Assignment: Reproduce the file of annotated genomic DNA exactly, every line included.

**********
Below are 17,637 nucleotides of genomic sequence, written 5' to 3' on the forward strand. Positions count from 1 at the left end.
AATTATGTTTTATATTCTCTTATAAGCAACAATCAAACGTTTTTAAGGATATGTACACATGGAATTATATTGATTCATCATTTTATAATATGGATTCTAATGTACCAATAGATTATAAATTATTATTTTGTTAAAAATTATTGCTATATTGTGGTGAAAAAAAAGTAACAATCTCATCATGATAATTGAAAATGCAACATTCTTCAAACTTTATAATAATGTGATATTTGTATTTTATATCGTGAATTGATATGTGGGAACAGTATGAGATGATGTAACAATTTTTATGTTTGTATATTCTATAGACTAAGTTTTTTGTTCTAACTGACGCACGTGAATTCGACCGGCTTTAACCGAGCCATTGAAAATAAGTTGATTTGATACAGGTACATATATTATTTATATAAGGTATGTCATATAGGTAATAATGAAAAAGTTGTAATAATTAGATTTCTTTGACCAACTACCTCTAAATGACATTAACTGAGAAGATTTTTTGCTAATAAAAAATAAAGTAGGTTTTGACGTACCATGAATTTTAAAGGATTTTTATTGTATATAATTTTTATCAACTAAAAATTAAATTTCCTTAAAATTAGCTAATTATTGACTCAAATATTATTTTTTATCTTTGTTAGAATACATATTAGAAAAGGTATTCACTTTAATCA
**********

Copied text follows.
Below are 17,637 nucleotides of genomic sequence, written 5' to 3' on the forward strand. Positions count from 1 at the left end.
AATTATGTTTTATATTCTCTTATAAGCAACAATCAAACGTTTTTAAGGATATGTACACATGGAATTATATTGATTCATCATTTTATAATATGGATTCTAATGTACCAATAGATTATAAATTATTATTTTGTTAAAAATTATTGCTATATTGTGGTGAAAAAAAAGTAACAATCTCATCATGATAATTGAAAATGCAACATTCTTCAAACTTTATAATAATGTGATATTTGTATTTTATATCGTGAATTGATATGTGGGAACAGTATGAGATGATGTAACAATTTTTATGTTTGTATATTCTATAGACTAAGTTTTTTGTTCTAACTGACGCACGTGAATTCGACCGGCTTTAACCGAGCCATTGAAAATAAGTTGATTTGATACAGGTACATATATTATTTATATAAGGTATGTCATATAGGTAATAATGAAAAAGTTGTAATAATTAGATTTCTTTGACCAACTACCTCTAAATGACATTAACTGAGAAGATTTTTTGCTAATAAAAAATAAAGTAGGTTTTGACGTACCATGAATTTTAAAGGATTTTTATTGTATATAATTTTTATCAACTAAAAATTAAATTTCCTTAAAATTAGCTAATTATTGACTCAAATATTATTTTTTATCTTTGTTAGAATACATATTAGAAAAGGTATTCACTTTAATCA